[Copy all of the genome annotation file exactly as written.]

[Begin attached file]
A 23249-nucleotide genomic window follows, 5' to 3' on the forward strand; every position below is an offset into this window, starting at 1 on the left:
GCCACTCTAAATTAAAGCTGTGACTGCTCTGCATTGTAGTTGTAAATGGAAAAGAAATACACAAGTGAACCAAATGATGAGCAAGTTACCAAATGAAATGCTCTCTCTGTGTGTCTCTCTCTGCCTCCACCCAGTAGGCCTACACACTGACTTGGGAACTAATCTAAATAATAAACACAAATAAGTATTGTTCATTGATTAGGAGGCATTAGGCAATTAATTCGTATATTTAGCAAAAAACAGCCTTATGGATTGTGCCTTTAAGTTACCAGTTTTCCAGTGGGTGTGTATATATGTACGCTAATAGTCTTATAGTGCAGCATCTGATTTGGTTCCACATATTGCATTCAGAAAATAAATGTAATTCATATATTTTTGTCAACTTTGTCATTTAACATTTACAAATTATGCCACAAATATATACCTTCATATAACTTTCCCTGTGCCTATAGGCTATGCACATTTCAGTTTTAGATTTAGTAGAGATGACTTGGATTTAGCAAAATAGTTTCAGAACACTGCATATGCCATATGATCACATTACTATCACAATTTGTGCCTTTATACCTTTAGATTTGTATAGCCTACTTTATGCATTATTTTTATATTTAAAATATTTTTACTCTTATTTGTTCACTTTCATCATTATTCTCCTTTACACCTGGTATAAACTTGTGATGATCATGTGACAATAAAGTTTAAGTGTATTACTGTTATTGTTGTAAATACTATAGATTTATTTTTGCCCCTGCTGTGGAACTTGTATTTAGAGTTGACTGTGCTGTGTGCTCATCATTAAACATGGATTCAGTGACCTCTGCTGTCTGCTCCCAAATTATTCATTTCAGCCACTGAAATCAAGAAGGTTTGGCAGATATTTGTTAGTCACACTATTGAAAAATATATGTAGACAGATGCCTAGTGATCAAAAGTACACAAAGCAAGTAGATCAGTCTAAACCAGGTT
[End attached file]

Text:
A 23249-nucleotide genomic window follows, 5' to 3' on the forward strand; every position below is an offset into this window, starting at 1 on the left:
GCCACTCTAAATTAAAGCTGTGACTGCTCTGCATTGTAGTTGTAAATGGAAAAGAAATACACAAGTGAACCAAATGATGAGCAAGTTACCAAATGAAATGCTCTCTCTGTGTGTCTCTCTCTGCCTCCACCCAGTAGGCCTACACACTGACTTGGGAACTAATCTAAATAATAAACACAAATAAGTATTGTTCATTGATTAGGAGGCATTAGGCAATTAATTCGTATATTTAGCAAAAAACAGCCTTATGGATTGTGCCTTTAAGTTACCAGTTTTCCAGTGGGTGTGTATATATGTACGCTAATAGTCTTATAGTGCAGCATCTGATTTGGTTCCACATATTGCATTCAGAAAATAAATGTAATTCATATATTTTTGTCAACTTTGTCATTTAACATTTACAAATTATGCCACAAATATATACCTTCATATAACTTTCCCTGTGCCTATAGGCTATGCACATTTCAGTTTTAGATTTAGTAGAGATGACTTGGATTTAGCAAAATAGTTTCAGAACACTGCATATGCCATATGATCACATTACTATCACAATTTGTGCCTTTATACCTTTAGATTTGTATAGCCTACTTTATGCATTATTTTTATATTTAAAATATTTTTACTCTTATTTGTTCACTTTCATCATTATTCTCCTTTACACCTGGTATAAACTTGTGATGATCATGTGACAATAAAGTTTAAGTGTATTACTGTTATTGTTGTAAATACTATAGATTTATTTTTGCCCCTGCTGTGGAACTTGTATTTAGAGTTGACTGTGCTGTGTGCTCATCATTAAACATGGATTCAGTGACCTCTGCTGTCTGCTCCCAAATTATTCATTTCAGCCACTGAAATCAAGAAGGTTTGGCAGATATTTGTTAGTCACACTATTGAAAAATATATGTAGACAGATGCCTAGTGATCAAAAGTACACAAAGCAAGTAGATCAGTCTAAACCAGGTT